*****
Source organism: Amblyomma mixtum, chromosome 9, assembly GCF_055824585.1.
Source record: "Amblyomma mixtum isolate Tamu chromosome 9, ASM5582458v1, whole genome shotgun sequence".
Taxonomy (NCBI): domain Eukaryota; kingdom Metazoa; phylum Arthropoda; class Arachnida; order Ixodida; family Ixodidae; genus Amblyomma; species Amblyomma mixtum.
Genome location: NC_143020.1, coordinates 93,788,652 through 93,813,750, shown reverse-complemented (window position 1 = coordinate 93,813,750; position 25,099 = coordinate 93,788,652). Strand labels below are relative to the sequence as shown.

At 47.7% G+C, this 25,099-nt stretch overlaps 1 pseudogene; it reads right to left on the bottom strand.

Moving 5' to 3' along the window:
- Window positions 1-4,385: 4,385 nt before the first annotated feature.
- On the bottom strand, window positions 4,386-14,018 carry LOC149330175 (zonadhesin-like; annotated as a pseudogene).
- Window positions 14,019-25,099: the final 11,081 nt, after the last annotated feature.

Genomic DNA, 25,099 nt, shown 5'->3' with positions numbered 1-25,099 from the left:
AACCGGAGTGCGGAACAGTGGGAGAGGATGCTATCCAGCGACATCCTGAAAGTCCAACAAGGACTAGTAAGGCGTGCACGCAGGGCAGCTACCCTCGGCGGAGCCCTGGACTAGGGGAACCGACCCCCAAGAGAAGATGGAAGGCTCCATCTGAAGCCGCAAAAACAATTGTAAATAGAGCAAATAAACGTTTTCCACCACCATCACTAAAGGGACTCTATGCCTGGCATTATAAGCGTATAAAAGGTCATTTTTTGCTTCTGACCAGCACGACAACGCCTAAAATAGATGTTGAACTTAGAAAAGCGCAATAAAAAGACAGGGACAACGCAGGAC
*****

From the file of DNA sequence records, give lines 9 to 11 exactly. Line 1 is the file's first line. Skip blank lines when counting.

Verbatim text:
- Window positions 14,019-25,099: the final 11,081 nt, after the last annotated feature.

Genomic DNA, 25,099 nt, shown 5'->3' with positions numbered 1-25,099 from the left:
AACCGGAGTGCGGAACAGTGGGAGAGGATGCTATCCAGCGACATCCTGAAAGTCCAACAAGGACTAGTAAGGCGTGCACGCAGGGCAGCTACCCTCGGCGGAGCCCTGGACTAGGGGAACCGACCCCCAAGAGAAGATGGAAGGCTCCATCTGAAGCCGCAAAAACAATTGTAAATAGAGCAAATAAACGTTTTCCACCACCATCACTAAAGGGACTCTATGCCTGGCATTATAAGCGTATAAAAGGTCATTTTTTGCTTCTGACCAGCACGACAACGCCTAAAATAGATGTTGAACTTAGAAAAGCGCAATAAAAAGACAGGGACAACGCAGGAC